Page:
So how can emotions act as an instrument of rational choice? Let’s take a simple example. Emotions direct attention. Pause for a moment to pay attention to all of the sensory data you are receiving right now. The hum of your computer, a reflection in the corner of the screen. The feel of your clothes on your skin and so on. We get so much information from our environment that we cannot process it all. Our emotions direct attention.

Now imagine you are driving to work on a familiar route. You have a passenger you are chatting to, music is playing on the radio and you are driving pretty much automatically as you chat. Then suddenly a small child runs in front of your car.

laying down on the job, in the middle of the r...

(Photo credit: sean dreilinger)

You experience a surge of fear and adrenalin and all of your cognitive and physical resources are focused on one simple goal – avoid hitting that child. Your emotional reaction is what enables your rapid action to avoid harming the child. Similarly in in the fast moving and high stakes world of financial trading, emotions come into play. In the audio track below a financial trader talks about experiencing fear during the 2008 financial crisis.

A trader’s perspective
trader

Trader (Photo credit: killthebird)

Here, as in the car, fear plays an important role rapidly directing attention to important information and cuing action.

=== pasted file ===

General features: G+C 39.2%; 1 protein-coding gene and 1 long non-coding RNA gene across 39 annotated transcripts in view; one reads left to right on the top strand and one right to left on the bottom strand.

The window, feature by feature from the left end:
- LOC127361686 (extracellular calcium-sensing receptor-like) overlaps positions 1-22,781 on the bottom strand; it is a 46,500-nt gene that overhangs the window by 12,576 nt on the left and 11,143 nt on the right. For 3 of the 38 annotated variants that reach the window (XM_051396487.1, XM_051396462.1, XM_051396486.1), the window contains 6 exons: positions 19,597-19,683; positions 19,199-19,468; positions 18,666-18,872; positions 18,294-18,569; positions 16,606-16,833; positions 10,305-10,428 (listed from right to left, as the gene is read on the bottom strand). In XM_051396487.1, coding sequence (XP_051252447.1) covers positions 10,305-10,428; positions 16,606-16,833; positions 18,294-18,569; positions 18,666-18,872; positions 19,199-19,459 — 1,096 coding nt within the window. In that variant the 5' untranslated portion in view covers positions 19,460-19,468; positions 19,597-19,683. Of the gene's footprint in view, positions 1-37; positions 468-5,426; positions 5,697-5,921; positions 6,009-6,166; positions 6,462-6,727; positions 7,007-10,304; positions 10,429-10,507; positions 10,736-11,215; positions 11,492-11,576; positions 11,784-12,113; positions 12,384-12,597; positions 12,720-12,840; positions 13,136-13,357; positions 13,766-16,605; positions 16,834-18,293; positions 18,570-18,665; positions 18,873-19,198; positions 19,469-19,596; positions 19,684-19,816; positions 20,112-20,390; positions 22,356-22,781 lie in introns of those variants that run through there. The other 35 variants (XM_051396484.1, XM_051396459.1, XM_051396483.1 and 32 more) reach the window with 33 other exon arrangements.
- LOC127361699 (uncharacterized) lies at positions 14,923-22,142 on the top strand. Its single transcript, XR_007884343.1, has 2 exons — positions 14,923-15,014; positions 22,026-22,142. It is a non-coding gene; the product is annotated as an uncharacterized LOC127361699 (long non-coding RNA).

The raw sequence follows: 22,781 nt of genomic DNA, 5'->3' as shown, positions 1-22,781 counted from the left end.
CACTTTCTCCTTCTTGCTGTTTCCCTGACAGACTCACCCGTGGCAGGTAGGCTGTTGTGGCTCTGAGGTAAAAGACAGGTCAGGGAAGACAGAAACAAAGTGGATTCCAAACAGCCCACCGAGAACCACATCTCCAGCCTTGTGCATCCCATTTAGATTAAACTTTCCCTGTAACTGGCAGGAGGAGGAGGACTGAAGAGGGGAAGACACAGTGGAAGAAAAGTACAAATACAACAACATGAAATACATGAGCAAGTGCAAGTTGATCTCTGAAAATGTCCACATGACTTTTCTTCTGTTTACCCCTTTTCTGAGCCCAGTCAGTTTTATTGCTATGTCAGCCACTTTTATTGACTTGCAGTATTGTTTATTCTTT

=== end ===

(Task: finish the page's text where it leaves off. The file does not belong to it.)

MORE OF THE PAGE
Emotions can of course also mislead us (just like our other thinking processes). It is all too easy to carry emotions from one situation into another. A common problem for traders is the tendency for emotions from a loss or gain on one trade to carry over and affect later trades. A big loss for example may trigger an increased willingness to bear risk to “win the loss back”.

However, effective regulation of emotions does not mean eliminating them. First, it is not possible and suppressed emotions may affect behaviour even more powerfully. Second, we risk losing access to the important signals emotions carry. We need, instead, to develop skill in recognizing the ebb and flow of our emotions and develop a critical appreciation of the role they play; recognizing that like most of the tools we deploy in making rational decisions they have both strengths and weaknesses.

8 Responses to “On the false contrast between rationality and emotion”

  1. emotionalspirtis

    But what does this mean for economics? The functional role of emotions needs a singular reference point which is rational decision making (=functional free markets?). Is that reference point somehow emotionless? Since we should not surpress them I guess it should have some room for emotions. Also, does this mean that for short periods emotions can be “rational”, while in the long-run they can only be irrational or meaningless b/c the referencepoint is already specified?

    Reply
  2. Mark Fenton-O'Creevy